1 Answer | Add Yours
Both Blake and Wordsworth are seen as Romantic poets, in that their poetry focuses on the power of the imagination and in particular the healing influence that nature can have on humans. This literary movement was set against a backdrop of widespread industrialisation that caused many to move from the countryside to vast, polluted cities where they worked long hours for very little money and faced very dangerous conditions. This is something that the Romantics found very troubling and protested against greatly in their writing, and especially the poverty that was created through the Industrial Revolution, that made the lives of so many worse off. Note how Blake alludes to this in his poem "London":
How the chimney-sweeper's cry
Every black'ning church appalls,
Adn the hapless soldier's sigh
Runs in blood down palace walls.
The chimneysweep is a symbol of innocence that is taken advantage of in the poetry of Blake, as chimneysweeps were small boys who were forced to work in terrible conditions, climbing up chimneys to clean them. Mortality rates were high amongst children at this time as they had to work long hours. In this poem, therefore, the Industrial Revolution is protested against through reference to the conditions that it created for those who lived through it, and reference to the "black'ning church" also identifies how pollution literally caused buildings to blacken just as, arguably, the greed for money caused people's character's to blacken.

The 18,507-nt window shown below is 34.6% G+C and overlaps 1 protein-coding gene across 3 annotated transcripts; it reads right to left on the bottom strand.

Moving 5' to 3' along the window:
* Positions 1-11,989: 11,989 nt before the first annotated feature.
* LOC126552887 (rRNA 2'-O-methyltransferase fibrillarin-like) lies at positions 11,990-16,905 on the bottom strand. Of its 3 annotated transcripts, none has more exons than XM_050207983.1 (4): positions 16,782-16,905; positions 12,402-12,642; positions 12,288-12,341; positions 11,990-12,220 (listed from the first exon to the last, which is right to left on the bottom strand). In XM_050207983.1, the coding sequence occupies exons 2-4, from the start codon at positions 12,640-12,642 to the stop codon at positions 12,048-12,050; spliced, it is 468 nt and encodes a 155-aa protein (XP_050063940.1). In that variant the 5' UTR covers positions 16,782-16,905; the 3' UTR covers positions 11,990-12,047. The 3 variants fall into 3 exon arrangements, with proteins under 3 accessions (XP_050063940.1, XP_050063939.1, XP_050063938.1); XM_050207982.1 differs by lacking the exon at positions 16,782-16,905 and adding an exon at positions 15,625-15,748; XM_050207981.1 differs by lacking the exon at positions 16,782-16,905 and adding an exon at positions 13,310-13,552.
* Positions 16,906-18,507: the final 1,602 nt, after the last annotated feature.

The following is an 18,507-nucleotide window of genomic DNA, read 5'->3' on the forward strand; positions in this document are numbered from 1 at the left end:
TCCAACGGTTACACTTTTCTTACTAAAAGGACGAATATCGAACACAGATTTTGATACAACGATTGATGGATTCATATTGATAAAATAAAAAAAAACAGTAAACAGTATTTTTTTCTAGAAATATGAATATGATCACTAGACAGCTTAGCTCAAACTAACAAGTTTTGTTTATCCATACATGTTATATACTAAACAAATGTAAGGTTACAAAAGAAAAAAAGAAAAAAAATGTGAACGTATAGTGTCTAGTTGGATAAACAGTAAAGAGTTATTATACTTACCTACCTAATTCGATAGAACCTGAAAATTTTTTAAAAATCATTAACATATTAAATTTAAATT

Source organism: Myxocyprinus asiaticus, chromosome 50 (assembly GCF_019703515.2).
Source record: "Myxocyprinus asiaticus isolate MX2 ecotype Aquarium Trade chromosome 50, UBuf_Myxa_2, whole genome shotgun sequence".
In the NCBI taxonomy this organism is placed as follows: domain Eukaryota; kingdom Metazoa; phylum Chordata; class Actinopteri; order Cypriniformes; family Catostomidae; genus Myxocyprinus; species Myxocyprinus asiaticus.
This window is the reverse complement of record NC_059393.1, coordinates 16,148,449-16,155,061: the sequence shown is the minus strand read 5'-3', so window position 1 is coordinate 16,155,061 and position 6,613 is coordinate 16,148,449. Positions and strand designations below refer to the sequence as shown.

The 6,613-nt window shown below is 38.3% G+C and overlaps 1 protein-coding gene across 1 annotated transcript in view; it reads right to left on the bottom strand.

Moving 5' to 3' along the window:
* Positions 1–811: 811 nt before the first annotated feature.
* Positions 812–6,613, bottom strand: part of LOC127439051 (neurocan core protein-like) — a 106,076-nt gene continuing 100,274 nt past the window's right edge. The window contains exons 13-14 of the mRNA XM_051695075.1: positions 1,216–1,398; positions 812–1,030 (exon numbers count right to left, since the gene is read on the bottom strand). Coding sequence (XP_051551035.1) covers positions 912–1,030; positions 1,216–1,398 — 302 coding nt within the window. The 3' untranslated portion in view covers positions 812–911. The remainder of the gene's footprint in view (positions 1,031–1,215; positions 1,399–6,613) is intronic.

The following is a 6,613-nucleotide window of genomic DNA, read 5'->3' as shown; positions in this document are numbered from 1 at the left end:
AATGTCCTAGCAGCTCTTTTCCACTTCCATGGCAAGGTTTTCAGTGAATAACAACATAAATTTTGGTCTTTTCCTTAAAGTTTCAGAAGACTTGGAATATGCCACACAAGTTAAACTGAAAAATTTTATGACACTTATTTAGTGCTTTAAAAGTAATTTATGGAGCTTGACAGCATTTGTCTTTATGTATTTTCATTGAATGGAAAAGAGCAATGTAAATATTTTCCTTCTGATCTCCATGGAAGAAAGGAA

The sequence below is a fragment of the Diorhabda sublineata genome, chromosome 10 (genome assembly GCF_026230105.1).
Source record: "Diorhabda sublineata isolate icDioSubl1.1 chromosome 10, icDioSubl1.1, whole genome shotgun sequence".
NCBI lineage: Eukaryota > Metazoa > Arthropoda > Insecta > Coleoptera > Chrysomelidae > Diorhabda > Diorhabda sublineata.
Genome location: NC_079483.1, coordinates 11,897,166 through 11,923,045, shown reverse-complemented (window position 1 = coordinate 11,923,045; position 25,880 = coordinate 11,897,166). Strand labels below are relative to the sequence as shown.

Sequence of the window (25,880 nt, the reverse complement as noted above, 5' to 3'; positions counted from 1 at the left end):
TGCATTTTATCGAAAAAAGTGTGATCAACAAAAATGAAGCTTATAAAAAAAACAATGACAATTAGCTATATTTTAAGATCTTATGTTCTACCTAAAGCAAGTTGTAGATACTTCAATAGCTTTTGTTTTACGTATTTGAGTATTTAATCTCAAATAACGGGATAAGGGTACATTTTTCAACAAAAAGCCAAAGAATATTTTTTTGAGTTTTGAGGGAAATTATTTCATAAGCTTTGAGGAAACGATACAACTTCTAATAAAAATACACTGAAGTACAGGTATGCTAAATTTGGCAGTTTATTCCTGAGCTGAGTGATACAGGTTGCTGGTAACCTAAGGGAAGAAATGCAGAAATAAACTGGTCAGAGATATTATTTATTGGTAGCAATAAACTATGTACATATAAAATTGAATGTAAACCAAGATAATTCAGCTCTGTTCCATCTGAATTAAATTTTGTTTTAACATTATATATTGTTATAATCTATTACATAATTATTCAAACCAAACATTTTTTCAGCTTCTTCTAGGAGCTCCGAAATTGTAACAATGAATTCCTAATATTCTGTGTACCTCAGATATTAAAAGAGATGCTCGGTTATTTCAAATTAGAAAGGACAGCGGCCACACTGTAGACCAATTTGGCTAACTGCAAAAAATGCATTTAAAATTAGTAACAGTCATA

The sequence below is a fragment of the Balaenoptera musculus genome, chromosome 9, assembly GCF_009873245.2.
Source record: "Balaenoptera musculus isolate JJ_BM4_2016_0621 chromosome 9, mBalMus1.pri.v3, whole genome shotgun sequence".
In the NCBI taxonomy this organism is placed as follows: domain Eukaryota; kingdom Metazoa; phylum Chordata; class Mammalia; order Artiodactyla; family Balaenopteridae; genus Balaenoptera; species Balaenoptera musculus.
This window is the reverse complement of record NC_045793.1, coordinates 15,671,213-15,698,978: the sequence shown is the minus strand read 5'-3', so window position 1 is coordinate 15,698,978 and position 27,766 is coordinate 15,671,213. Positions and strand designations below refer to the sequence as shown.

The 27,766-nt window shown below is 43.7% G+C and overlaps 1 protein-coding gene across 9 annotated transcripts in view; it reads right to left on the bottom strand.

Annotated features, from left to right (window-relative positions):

In "The Tables Turned," Wordsworth argues that the Industrial Revolution, caused as it was through rationalism and science and the development of machinery and engineering advances that allowed more to be done more quickly and efficiently, actually produces a very sterile environment for human growth and development:
Enough of Science and of Art;
Close up those barren leaves;
Come forth, and bring with you a heart
That watches and receives.
"Science" and "Art," in Wordsworth's view, can only be considered as "barren leaves." The speaker invites his audience to go out into nature with a heart that is open to observing and learning and, above all, receiving from nature. Both poets therefore argued that the Industrial Revolution was on balance bad for humans, contributing as it did to the worsening of conditions for many and also an attitude that prevented humans from being open to nature and what it had to teach them.
We’ve answered 319,865 questions. We can answer yours, too.Ask a question